GSA Annual Meeting in Phoenix, Arizona, USA - 2019

Paper No. 104-4
Presentation Time: 9:00 AM-6:30 PM


GARCIA, Amanda, Department of Molecular and Cellular Biology, University of Arizona, 1007 E Lowell St, Tucson, AZ 85721, MCSHEA, Hanon, Department of Earth System Science, Stanford University, Stanford, CA 94305, KOLACZKOWSKI, Bryan, Department of Microbiology and Cell Science, University of Florida, Gainesville, FL 32611 and KACAR, Betul, Department of Astronomy and Steward Observatory, University of Arizona, Tucson, AZ 85721; Department of Molecular and Cellular Biology, University of Arizona, 1007 E Lowell St, Tucson, AZ 85721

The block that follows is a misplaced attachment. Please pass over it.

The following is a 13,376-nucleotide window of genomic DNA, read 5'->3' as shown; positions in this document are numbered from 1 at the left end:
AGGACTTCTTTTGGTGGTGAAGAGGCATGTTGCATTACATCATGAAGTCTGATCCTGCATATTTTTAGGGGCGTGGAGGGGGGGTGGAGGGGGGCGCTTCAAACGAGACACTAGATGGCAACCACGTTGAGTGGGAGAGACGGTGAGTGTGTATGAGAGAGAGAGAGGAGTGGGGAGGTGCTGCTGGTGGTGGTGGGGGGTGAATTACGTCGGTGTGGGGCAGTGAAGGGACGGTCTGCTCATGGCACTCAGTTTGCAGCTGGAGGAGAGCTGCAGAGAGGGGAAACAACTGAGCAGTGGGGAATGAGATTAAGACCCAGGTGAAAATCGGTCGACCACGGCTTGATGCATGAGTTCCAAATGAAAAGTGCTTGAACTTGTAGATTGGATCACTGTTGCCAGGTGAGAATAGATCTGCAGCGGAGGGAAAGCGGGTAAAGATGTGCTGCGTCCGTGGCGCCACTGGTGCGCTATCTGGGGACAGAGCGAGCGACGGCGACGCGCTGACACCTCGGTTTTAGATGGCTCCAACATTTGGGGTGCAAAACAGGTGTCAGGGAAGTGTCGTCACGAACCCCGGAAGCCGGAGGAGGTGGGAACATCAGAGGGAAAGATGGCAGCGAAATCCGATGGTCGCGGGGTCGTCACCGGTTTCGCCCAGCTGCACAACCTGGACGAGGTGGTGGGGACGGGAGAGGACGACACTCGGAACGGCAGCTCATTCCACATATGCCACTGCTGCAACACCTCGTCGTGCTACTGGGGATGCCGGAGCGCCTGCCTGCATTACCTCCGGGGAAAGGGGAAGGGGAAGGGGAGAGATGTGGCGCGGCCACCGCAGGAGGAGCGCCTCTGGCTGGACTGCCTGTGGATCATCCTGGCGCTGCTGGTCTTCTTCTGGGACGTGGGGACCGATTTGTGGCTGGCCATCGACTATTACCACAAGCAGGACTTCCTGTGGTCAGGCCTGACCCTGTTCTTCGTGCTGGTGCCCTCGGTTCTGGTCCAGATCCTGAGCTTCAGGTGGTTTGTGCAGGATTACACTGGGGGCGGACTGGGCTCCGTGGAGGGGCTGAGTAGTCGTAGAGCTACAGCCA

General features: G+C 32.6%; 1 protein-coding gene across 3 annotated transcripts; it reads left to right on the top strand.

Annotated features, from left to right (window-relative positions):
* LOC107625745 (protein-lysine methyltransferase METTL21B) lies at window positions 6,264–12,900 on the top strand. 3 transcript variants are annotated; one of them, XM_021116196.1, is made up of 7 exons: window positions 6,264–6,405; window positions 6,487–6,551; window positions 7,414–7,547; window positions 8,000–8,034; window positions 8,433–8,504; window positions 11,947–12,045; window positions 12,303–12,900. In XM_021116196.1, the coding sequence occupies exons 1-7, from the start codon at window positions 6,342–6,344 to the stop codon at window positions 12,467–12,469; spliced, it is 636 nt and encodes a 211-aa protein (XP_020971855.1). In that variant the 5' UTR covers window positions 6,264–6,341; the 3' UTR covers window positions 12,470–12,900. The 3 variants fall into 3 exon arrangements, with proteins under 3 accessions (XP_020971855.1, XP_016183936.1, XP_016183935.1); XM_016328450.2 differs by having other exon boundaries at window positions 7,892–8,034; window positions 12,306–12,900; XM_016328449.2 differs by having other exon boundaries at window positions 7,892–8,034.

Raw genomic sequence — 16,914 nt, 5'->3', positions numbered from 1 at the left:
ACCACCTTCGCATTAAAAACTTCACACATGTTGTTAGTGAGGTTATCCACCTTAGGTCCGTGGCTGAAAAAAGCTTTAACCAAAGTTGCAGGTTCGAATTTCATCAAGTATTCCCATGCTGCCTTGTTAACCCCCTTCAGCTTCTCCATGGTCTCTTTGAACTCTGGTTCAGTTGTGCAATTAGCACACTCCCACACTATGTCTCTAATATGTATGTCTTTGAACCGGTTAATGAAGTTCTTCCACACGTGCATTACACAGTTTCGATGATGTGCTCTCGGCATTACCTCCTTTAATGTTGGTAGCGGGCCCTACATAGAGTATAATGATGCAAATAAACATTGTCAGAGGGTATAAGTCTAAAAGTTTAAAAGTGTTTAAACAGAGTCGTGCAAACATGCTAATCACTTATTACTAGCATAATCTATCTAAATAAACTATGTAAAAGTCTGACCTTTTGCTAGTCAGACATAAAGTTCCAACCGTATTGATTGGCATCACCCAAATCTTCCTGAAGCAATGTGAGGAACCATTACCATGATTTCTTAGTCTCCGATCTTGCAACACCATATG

Nitrogen, an essential element for life, is made bioavailable by nitrogenase metalloenzymes that catalyze the reduction of N2 to NH3. Nitrogenases have an ancient evolutionary history, likely having supplied the bulk of fixed nitrogen to the biosphere since the Archean. The most common form of modern nitrogenase binds a Mo-containing active-site metal cofactor and rarer forms bind V- or Fe-only cofactors. Putative marine Mo scarcity prior to atmospheric oxygenation at ~2.3 Ga has led to the suggestion that Fe-nitrogenases may have been ancestral due to metal-availability constraints on early nitrogenase evolution. More recent phylogenetic reconstructions have instead indicated that the evolution of Mo-nitrogenases preceded that of V- and Fe-nitrogenases. However, ~3.2-Ga isotopic signatures of biological nitrogen fixation support an earlier origin of nitrogenase, preceding age estimates of both Mo-nitrogenase and the onset of marine Mo availability. Thus, the precise nature of the coevolution of nitrogenase metal usage and marine geochemistry remains uncertain. We explored the evolution of nitrogenase metal usage by reconstructing ancestral nitrogenase protein sequences and structures in silico, as well as by investigating the presence of nitrogenase cofactor biosynthetic genes in modern taxa. Ancestors were inferred from a maximum likelihood phylogeny of 284 modern sequences along an evolutionary transect between Mo- and V-/Fe-nitrogenases. Ancestral variant sequences were also inferred from alternate phylogenetic topologies, as well as by Bayesian sampling of maximum likelihood site posterior probabilities. We analyzed both sequence and structural features of ancestral nitrogenases previously used to classify modern nitrogenase metal dependence. Though these analyses suggest that oldest ancestral nitrogenases resemble modern Mo-nitrogenases, phylogenetic evidence indicates that early nitrogenases may not have been associated with biosynthetic mechanisms necessary for Mo-dependence. Future investigations of ancient nitrogenase metal usage should be augmented by laboratory restorations of ancestral enzymes.